The answer is that we almost never think in these terms. We are now engaged in a dangerous and morally bankrupt can-kicking exercise, hoping to put off the worst effects our waste-handling practices until we are gone and someone else has to deal with the problems we've created. A friend once related that a scientist she knows said that more than climate change, more than population growth, and more than resource depletion, he fears the toxic wastes we've dumped into the environment and those which are still stored at industrial sites including nuclear power plants. He said these wastes have the potential to do more damage to life on earth than all other hazards combined.

While that assessment may or may not be correct, it does offer a perspective that would be useful for us to ponder. What if we survive as a species far into the future, but lack the means--financial, technical, or organizational--to contain those wastes? Given our record to date, that question by itself should caution against an optimistic assessment of whether we can bear the legacy costs of industrial society's toxic pollution.

Kurt Cobb is the author of the peak-oil-themed thriller, Prelude, and a columnist for the Paris-based science news site Scitizen. His work has also been featured on Energy Bulletin, The Oil Drum, 321energy, Common Dreams, Le Monde Diplomatique, EV World, and many other sites. He maintains a blog called Resource Insights.

Sunday, August 05, 2012

How cascading failures in the global finance system could mean TEOTWAWKI

I've met David Korowicz, and he is a thoughtful, deeply knowledgeable, highly analytical, caring man who worries that the global system we now labor under is headed for what might be called the ultimate crash. To Korowicz, a physicist turned risk consultant, that system resembles nothing so much as a house of cards waiting to be blown down by the next financial hurricane that comes its way.

The system's interlocking intricacies make it vulnerable not only to severe disturbance, but also to cascading failures that might end in a system unable to recover its former complexity and global reach, in other words, TEOTWAWKI. (For those who didn't get the memo, TEOTWAWKI stands for "the end of the world as we know it.")

Korowicz rightly depicts our global system, financial and logistical, as extremely complex, but not so complex that he cannot understand it enough to predict a disaster of unprecedented proportions sometime this decade. He acknowledges the remarkable resilience and self-healing our current global system has shown in the face of repeated insults in the last several decades, especially the crash of 2008. But, in a new report he outlines why he believes that that resilience has been significantly eroded and may well be tested to the breaking point in the next several years.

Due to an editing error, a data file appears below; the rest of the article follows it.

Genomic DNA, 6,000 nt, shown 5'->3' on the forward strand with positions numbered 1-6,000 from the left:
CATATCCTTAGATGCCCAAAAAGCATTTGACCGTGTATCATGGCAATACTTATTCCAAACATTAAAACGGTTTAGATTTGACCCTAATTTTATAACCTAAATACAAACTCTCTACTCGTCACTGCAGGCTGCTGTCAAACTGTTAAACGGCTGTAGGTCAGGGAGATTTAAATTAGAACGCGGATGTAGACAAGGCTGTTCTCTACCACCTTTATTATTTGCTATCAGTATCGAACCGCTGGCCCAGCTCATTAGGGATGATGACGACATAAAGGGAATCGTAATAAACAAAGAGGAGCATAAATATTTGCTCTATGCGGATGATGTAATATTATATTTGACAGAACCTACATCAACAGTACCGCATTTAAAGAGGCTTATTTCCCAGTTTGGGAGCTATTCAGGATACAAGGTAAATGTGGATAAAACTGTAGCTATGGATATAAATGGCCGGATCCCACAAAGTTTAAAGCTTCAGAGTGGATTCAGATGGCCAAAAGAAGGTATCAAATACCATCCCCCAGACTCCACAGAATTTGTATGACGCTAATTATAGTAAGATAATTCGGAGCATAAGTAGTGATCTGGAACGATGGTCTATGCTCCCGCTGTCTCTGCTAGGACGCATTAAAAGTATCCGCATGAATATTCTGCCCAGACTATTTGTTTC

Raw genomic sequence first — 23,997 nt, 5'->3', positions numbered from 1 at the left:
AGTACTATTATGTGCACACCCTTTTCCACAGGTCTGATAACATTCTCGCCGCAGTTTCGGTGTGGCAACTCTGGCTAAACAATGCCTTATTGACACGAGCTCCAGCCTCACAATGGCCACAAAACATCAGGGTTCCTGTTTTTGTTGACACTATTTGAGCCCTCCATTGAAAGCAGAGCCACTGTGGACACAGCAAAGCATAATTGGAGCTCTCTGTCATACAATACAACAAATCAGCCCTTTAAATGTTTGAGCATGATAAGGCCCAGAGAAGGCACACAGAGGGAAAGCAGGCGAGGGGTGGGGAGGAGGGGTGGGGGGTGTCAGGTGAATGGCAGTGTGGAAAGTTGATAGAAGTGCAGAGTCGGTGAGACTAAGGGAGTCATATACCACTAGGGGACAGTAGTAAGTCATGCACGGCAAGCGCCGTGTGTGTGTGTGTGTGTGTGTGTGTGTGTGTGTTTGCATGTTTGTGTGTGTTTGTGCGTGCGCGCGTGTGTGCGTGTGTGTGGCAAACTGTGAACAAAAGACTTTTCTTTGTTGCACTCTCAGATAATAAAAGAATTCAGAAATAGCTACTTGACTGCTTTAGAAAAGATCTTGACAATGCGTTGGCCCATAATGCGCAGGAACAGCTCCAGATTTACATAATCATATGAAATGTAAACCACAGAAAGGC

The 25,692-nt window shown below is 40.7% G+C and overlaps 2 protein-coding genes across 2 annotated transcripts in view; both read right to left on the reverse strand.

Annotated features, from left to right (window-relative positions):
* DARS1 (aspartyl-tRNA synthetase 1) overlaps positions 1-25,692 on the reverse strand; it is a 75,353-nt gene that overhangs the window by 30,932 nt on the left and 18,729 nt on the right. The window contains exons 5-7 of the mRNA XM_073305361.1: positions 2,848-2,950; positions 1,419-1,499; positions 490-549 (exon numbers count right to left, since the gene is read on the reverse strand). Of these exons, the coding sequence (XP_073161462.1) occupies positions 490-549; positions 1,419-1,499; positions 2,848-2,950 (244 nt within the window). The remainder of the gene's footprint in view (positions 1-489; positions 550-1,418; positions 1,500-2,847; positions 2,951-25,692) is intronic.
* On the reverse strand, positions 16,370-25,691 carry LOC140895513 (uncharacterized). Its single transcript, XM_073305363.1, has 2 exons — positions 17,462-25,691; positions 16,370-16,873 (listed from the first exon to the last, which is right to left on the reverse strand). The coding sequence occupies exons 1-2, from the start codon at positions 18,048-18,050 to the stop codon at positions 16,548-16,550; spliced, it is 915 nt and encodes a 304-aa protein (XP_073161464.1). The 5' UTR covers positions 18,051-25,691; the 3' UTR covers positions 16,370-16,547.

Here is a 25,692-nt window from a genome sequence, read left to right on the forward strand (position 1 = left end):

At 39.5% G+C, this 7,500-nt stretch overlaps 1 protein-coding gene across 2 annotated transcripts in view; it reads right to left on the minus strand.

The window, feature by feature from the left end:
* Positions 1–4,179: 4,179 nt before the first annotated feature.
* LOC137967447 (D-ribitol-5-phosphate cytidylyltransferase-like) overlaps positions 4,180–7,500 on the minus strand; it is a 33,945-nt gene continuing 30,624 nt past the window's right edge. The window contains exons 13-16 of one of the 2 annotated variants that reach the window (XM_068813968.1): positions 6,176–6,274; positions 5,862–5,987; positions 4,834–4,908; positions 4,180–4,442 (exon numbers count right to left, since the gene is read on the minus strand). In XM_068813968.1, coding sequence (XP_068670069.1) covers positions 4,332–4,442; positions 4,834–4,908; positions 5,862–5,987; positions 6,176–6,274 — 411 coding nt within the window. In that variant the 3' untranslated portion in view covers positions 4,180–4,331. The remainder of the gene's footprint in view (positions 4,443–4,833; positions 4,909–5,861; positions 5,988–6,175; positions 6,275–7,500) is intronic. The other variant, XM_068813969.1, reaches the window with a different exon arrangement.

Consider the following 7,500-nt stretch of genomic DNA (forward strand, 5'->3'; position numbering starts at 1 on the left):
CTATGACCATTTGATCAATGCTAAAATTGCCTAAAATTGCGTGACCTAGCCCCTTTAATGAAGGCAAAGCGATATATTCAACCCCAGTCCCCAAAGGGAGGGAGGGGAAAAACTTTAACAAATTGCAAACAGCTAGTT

It comes down to this:
  1. Complex interdependencies mean that a few critical points of failure could bring down the entire global system. Korowicz focuses on the banking system in which power and money have become highly concentrated. Reliable payment systems are what make worldwide trade and logistics possible. If trust in those systems breaks down (as it did at the end of 2008) and can't be restored, that's it for the global trading system. He cites other systems as well including our system of industrial production in which the just-in-time inventory model has been so broadly implemented that manufacturing and many services can grind to a halt within only a few says of a supply disruption.

  2. Historically unprecedented indebtedness among households, businesses and governments has caused private credit creation, on which the growth of the global economy depends, to sputter. Those who can borrow don't want to for fear that the economy may continue to be sluggish, threatening their jobs or businesses. Those who are too indebted to borrow more are focused on repaying debt or simply deciding to default. We are in a debt deflation that threatens the very stability of the worldwide financial system which is exposed to so many bad or potentially bad loans.

  3. With interest rates near zero in much of the world and governments overloaded with debt taken on from failing sectors of the economy, mostly banks and housing, there is little flexibility for policy action if another severe shock hits the global economy as Korowicz expects.

  4. Our current system is now structured to respond not proportionally to any shock, but with increasing acceleration and with consequences that seem outsized given the initial insult. Think Greece.

  5. The economic models that policymakers are using are based on very narrow conditions experienced since the end of World War II and don't take into account the extreme stresses now evident in the world economy. Such models have so far failed to explain the severity of the crash (which they did not anticipate) and the persistence of a subpar recovery despite historically unprecedented stimulus, both fiscal and monetary. Nor have these models resulted in policies that have effectively addressed the fragility of both the financial and physical economy.